4. the term ‘free’ or an equivalent term to promote or advertise a handset or other hardware product or service if the cost is recovered from you over the life of the contract by way of higher costs

  5. headline representations for a price per minute for mobile phone calls, or calls made using phone cards, when there is insufficient disclosure of extra charges, including flag fall or call-connection fees or for non-standard calls

  6. headline representations about a price for a particular product or service, unless that product or service or the advertised price is clearly identified as the price for that product or service when purchased as part of a bundled product or service

  7. headline representations about prices unless any exclusions are prominently displayed

  8. unqualified headline representations for ongoing prices for specified data allowances in circumstances where the price for that data is likely to increase within a reasonable use period

  9. headline representations as to the minutes of call time available on phone cards unless those minutes can be achieved by you with ordinary use of the card

  10. information on network coverage unless the coverage is generally available to customers in the claimed coverage area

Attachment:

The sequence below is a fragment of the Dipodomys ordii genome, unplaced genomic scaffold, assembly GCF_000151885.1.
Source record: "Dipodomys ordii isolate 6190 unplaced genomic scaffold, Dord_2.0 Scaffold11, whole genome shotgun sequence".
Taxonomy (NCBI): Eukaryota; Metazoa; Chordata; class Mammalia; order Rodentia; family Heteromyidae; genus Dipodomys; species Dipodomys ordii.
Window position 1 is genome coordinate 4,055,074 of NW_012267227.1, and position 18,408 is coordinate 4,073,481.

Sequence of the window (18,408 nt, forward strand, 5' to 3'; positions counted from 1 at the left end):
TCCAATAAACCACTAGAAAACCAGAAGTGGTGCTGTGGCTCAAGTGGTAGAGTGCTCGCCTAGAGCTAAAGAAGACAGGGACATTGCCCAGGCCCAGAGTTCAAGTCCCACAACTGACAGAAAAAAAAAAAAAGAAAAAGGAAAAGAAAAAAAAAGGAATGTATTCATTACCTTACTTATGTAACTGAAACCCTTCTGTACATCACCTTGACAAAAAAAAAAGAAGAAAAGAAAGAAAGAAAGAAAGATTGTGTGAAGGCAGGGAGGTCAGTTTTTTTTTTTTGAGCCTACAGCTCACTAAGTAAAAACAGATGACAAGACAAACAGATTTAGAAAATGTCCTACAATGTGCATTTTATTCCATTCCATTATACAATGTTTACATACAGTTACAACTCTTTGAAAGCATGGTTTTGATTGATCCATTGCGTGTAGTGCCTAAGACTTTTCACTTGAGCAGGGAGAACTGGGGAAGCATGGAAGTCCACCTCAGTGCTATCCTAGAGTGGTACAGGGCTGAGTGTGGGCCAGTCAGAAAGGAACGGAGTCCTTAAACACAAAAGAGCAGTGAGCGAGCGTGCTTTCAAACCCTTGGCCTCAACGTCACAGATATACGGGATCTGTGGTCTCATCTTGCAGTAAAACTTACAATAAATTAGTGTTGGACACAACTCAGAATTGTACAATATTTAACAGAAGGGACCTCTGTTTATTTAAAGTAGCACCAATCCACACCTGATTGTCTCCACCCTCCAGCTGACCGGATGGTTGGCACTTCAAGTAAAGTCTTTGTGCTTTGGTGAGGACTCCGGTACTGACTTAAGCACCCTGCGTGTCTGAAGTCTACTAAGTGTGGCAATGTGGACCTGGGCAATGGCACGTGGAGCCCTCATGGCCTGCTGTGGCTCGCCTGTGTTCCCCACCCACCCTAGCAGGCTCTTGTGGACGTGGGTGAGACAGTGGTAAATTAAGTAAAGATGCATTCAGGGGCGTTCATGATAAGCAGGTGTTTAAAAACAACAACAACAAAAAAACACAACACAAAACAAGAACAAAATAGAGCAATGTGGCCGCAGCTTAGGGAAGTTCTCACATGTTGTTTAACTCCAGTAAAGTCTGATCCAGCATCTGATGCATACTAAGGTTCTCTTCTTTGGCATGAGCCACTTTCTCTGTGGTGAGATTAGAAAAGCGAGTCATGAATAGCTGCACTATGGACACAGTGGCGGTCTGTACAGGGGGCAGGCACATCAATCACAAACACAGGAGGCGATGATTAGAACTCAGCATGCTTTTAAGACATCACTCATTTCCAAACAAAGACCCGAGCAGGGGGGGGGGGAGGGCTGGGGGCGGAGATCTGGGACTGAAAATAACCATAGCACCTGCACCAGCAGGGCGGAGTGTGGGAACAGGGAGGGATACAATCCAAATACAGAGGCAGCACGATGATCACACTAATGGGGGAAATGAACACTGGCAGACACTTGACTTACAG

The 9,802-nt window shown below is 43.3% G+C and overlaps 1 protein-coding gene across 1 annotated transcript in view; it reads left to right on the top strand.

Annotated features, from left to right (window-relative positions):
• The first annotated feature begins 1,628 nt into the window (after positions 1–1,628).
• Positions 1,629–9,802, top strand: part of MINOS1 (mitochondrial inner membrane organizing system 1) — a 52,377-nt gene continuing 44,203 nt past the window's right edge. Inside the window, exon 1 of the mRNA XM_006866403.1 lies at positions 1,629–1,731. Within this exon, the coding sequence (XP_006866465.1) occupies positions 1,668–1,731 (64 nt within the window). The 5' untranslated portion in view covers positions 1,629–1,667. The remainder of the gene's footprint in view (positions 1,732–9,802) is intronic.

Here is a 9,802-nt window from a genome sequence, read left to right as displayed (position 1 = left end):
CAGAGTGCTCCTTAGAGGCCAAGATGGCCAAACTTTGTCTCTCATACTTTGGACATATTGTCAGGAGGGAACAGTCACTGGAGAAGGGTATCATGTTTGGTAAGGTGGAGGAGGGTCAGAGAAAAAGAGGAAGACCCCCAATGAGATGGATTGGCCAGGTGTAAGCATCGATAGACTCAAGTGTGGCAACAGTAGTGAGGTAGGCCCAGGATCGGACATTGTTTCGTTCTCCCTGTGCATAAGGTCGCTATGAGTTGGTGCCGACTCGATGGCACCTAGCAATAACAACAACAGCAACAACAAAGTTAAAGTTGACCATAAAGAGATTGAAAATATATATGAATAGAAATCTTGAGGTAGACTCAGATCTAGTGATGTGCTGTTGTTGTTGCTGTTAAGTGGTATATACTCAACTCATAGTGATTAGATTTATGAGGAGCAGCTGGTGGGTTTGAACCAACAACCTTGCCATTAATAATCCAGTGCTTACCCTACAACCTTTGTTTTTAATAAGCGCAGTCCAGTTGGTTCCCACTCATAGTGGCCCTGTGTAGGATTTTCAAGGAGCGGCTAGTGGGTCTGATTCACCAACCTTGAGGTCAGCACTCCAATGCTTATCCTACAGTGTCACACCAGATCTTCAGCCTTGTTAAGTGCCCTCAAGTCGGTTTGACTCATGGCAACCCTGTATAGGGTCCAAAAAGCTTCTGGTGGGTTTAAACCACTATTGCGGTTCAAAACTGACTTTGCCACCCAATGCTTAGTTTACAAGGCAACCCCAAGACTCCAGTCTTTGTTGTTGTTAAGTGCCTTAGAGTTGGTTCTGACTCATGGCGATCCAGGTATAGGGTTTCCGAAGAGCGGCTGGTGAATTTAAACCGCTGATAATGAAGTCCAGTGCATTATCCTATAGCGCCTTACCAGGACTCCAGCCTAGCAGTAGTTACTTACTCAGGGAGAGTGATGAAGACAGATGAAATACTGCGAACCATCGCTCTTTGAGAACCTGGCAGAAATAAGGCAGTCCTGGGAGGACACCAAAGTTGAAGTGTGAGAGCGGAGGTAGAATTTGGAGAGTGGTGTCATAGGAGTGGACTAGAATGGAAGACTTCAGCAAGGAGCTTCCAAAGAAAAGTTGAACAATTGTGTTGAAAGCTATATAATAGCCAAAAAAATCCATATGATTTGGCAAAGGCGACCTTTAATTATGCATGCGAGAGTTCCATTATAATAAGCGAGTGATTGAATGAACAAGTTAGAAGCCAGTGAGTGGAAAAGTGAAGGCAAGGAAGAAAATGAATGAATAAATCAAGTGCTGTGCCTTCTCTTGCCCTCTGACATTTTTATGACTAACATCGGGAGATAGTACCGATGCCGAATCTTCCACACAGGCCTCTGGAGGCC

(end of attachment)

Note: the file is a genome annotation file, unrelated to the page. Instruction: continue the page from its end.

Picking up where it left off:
11. a periodic price to be paid for a telecommunications product without also prominently displaying the ‘single price’ as defined in the Competition and Consumer Act.

There are also special rules for the use of the term ‘cap’.

Service providers cannot use the term ‘cap’ to advertise any new offers launched after 1 September 2012 unless the offers contain a hard cap. A hard cap is a maximum amount applied to a customer’s telecommunications service that cannot be exceeded.

Offers that were made before 1 September 2012 can be promoted using the term ‘cap’ or equivalent in television, radio and print advertising. From 1 March 2013, these terms can only be used if it is a hard cap.

If a service provider makes a claim about the performance of their telecommunications product and services in an advertisement, does it have to prove the claim?

A service provider cannot make claims in advertising about broadband speed, network coverage and other performance characteristics of a telecommunications product unless the supplier is able to substantiate such claims.

A service provider must substantiate a claim or representation made in advertising when requested to do so in writing by the ACMA.

What can I do if an advertisement does not meet these rules?

If you bought a telecommunications product on the basis of advertisements or other information from the service provider that do not meet these rules, you should speak with your service provider about any remedies that may be available to you. If you consider that the service provider’s practices may have affected a large number of customers, you may contact the Consumer Protections team at the ACMA. The Competition and Consumer Act—administered by the Australian Competition and Consumer Commission (ACCC)—prohibits misleading and deceptive conduct. If you consider that the service provider’s practices are misleading and deceptive, you may contact the ACCC.

 

Last updated: 03 May 2016